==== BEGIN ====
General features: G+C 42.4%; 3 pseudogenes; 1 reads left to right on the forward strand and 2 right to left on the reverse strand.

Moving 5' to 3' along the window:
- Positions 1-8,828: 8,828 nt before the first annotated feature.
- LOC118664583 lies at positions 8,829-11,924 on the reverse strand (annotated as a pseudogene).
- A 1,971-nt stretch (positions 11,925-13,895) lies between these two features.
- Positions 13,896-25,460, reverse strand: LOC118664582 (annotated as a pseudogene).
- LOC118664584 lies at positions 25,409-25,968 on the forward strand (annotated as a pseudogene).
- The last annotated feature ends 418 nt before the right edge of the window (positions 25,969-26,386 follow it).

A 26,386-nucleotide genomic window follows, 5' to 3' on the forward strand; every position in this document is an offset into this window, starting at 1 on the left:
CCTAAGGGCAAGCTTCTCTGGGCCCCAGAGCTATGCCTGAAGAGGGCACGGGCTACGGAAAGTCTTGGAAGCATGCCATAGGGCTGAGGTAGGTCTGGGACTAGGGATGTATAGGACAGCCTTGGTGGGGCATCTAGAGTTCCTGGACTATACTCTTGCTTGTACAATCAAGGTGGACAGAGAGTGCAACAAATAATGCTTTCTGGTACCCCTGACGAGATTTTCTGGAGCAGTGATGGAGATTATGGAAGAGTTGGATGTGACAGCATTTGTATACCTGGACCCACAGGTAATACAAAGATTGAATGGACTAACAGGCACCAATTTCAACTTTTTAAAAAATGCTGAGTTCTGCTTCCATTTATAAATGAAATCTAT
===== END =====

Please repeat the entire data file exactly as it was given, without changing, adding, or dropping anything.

General features: G+C 42.4%; 3 pseudogenes; 1 reads left to right on the forward strand and 2 right to left on the reverse strand.

Moving 5' to 3' along the window:
- Positions 1-8,828: 8,828 nt before the first annotated feature.
- LOC118664583 lies at positions 8,829-11,924 on the reverse strand (annotated as a pseudogene).
- A 1,971-nt stretch (positions 11,925-13,895) lies between these two features.
- Positions 13,896-25,460, reverse strand: LOC118664582 (annotated as a pseudogene).
- LOC118664584 lies at positions 25,409-25,968 on the forward strand (annotated as a pseudogene).
- The last annotated feature ends 418 nt before the right edge of the window (positions 25,969-26,386 follow it).

A 26,386-nucleotide genomic window follows, 5' to 3' on the forward strand; every position in this document is an offset into this window, starting at 1 on the left:
CCTAAGGGCAAGCTTCTCTGGGCCCCAGAGCTATGCCTGAAGAGGGCACGGGCTACGGAAAGTCTTGGAAGCATGCCATAGGGCTGAGGTAGGTCTGGGACTAGGGATGTATAGGACAGCCTTGGTGGGGCATCTAGAGTTCCTGGACTATACTCTTGCTTGTACAATCAAGGTGGACAGAGAGTGCAACAAATAATGCTTTCTGGTACCCCTGACGAGATTTTCTGGAGCAGTGATGGAGATTATGGAAGAGTTGGATGTGACAGCATTTGTATACCTGGACCCACAGGTAATACAAAGATTGAATGGACTAACAGGCACCAATTTCAACTTTTTAAAAAATGCTGAGTTCTGCTTCCATTTATAAATGAAATCTAT